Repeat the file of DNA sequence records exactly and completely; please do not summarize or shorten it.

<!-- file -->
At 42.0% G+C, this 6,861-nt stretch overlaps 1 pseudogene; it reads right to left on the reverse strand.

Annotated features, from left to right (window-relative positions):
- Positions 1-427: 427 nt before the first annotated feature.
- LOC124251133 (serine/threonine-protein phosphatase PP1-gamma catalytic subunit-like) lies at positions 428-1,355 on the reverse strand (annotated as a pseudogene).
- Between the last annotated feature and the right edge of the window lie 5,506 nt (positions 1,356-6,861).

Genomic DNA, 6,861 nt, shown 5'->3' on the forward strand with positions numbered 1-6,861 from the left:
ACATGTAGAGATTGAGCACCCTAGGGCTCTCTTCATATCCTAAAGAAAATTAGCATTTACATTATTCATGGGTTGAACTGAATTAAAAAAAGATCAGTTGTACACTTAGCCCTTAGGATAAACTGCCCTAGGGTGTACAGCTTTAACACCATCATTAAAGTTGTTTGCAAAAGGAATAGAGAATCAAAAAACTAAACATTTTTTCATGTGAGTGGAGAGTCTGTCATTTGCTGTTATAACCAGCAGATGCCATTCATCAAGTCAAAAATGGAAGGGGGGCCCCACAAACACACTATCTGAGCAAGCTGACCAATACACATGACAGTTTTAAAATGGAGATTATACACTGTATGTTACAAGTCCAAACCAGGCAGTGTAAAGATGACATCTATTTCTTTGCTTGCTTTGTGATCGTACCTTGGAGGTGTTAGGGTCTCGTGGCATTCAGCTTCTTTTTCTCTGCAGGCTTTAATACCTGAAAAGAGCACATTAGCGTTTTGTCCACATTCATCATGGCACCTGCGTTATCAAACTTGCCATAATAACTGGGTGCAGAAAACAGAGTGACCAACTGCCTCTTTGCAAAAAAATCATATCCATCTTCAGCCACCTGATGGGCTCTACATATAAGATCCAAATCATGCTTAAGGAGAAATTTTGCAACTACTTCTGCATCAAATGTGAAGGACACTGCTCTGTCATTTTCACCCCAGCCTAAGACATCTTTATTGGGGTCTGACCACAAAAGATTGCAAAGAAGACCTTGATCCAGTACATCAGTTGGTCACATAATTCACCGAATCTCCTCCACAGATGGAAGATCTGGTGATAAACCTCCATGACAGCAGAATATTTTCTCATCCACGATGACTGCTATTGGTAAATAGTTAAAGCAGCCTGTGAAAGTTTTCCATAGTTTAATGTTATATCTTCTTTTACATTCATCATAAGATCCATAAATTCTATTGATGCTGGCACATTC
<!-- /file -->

At 42.0% G+C, this 6,861-nt stretch overlaps 1 pseudogene; it reads right to left on the reverse strand.

Annotated features, from left to right (window-relative positions):
- Positions 1-427: 427 nt before the first annotated feature.
- LOC124251133 (serine/threonine-protein phosphatase PP1-gamma catalytic subunit-like) lies at positions 428-1,355 on the reverse strand (annotated as a pseudogene).
- Between the last annotated feature and the right edge of the window lie 5,506 nt (positions 1,356-6,861).

Genomic DNA, 6,861 nt, shown 5'->3' on the forward strand with positions numbered 1-6,861 from the left:
ACATGTAGAGATTGAGCACCCTAGGGCTCTCTTCATATCCTAAAGAAAATTAGCATTTACATTATTCATGGGTTGAACTGAATTAAAAAAAGATCAGTTGTACACTTAGCCCTTAGGATAAACTGCCCTAGGGTGTACAGCTTTAACACCATCATTAAAGTTGTTTGCAAAAGGAATAGAGAATCAAAAAACTAAACATTTTTTCATGTGAGTGGAGAGTCTGTCATTTGCTGTTATAACCAGCAGATGCCATTCATCAAGTCAAAAATGGAAGGGGGGCCCCACAAACACACTATCTGAGCAAGCTGACCAATACACATGACAGTTTTAAAATGGAGATTATACACTGTATGTTACAAGTCCAAACCAGGCAGTGTAAAGATGACATCTATTTCTTTGCTTGCTTTGTGATCGTACCTTGGAGGTGTTAGGGTCTCGTGGCATTCAGCTTCTTTTTCTCTGCAGGCTTTAATACCTGAAAAGAGCACATTAGCGTTTTGTCCACATTCATCATGGCACCTGCGTTATCAAACTTGCCATAATAACTGGGTGCAGAAAACAGAGTGACCAACTGCCTCTTTGCAAAAAAATCATATCCATCTTCAGCCACCTGATGGGCTCTACATATAAGATCCAAATCATGCTTAAGGAGAAATTTTGCAACTACTTCTGCATCAAATGTGAAGGACACTGCTCTGTCATTTTCACCCCAGCCTAAGACATCTTTATTGGGGTCTGACCACAAAAGATTGCAAAGAAGACCTTGATCCAGTACATCAGTTGGTCACATAATTCACCGAATCTCCTCCACAGATGGAAGATCTGGTGATAAACCTCCATGACAGCAGAATATTTTCTCATCCACGATGACTGCTATTGGTAAATAGTTAAAGCAGCCTGTGAAAGTTTTCCATAGTTTAATGTTATATCTTCTTTTACATTCATCATAAGATCCATAAATTCTATTGATGCTGGCACATTC